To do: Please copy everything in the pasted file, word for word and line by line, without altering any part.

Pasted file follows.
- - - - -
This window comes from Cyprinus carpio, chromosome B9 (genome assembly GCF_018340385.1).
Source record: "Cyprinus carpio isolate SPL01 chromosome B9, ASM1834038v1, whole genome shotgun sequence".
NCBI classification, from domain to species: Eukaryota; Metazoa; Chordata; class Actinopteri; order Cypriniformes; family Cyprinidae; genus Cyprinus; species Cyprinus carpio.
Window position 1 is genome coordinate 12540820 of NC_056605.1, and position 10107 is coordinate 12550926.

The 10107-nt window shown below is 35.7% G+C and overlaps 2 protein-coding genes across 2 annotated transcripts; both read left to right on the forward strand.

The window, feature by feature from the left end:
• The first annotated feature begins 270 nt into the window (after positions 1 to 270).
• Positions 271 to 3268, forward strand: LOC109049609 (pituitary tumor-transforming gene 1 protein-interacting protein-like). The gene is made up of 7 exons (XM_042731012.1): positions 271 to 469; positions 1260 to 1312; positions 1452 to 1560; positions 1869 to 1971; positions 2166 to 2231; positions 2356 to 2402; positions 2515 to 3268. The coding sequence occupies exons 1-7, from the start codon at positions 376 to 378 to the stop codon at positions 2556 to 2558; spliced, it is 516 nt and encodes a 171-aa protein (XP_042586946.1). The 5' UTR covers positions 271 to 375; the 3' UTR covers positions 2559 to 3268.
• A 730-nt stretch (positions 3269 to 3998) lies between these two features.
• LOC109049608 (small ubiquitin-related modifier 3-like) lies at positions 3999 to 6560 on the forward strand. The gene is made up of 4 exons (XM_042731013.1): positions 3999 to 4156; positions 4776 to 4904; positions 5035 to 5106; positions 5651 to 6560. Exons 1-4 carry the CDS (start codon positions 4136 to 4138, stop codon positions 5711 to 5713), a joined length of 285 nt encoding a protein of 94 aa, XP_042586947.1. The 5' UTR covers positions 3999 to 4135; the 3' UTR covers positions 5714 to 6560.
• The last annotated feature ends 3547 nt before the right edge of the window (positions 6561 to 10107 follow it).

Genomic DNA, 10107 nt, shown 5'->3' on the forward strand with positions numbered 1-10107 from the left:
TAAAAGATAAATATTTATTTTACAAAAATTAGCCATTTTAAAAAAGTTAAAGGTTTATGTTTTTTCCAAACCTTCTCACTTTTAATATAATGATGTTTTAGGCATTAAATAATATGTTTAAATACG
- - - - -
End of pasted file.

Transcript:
This window comes from Cyprinus carpio, chromosome B9 (genome assembly GCF_018340385.1).
Source record: "Cyprinus carpio isolate SPL01 chromosome B9, ASM1834038v1, whole genome shotgun sequence".
NCBI classification, from domain to species: Eukaryota; Metazoa; Chordata; class Actinopteri; order Cypriniformes; family Cyprinidae; genus Cyprinus; species Cyprinus carpio.
Window position 1 is genome coordinate 12540820 of NC_056605.1, and position 10107 is coordinate 12550926.

The 10107-nt window shown below is 35.7% G+C and overlaps 2 protein-coding genes across 2 annotated transcripts; both read left to right on the forward strand.

The window, feature by feature from the left end:
• The first annotated feature begins 270 nt into the window (after positions 1 to 270).
• Positions 271 to 3268, forward strand: LOC109049609 (pituitary tumor-transforming gene 1 protein-interacting protein-like). The gene is made up of 7 exons (XM_042731012.1): positions 271 to 469; positions 1260 to 1312; positions 1452 to 1560; positions 1869 to 1971; positions 2166 to 2231; positions 2356 to 2402; positions 2515 to 3268. The coding sequence occupies exons 1-7, from the start codon at positions 376 to 378 to the stop codon at positions 2556 to 2558; spliced, it is 516 nt and encodes a 171-aa protein (XP_042586946.1). The 5' UTR covers positions 271 to 375; the 3' UTR covers positions 2559 to 3268.
• A 730-nt stretch (positions 3269 to 3998) lies between these two features.
• LOC109049608 (small ubiquitin-related modifier 3-like) lies at positions 3999 to 6560 on the forward strand. The gene is made up of 4 exons (XM_042731013.1): positions 3999 to 4156; positions 4776 to 4904; positions 5035 to 5106; positions 5651 to 6560. Exons 1-4 carry the CDS (start codon positions 4136 to 4138, stop codon positions 5711 to 5713), a joined length of 285 nt encoding a protein of 94 aa, XP_042586947.1. The 5' UTR covers positions 3999 to 4135; the 3' UTR covers positions 5714 to 6560.
• The last annotated feature ends 3547 nt before the right edge of the window (positions 6561 to 10107 follow it).

Genomic DNA, 10107 nt, shown 5'->3' on the forward strand with positions numbered 1-10107 from the left:
TAAAAGATAAATATTTATTTTACAAAAATTAGCCATTTTAAAAAAGTTAAAGGTTTATGTTTTTTCCAAACCTTCTCACTTTTAATATAATGATGTTTTAGGCATTAAATAATATGTTTAAATACG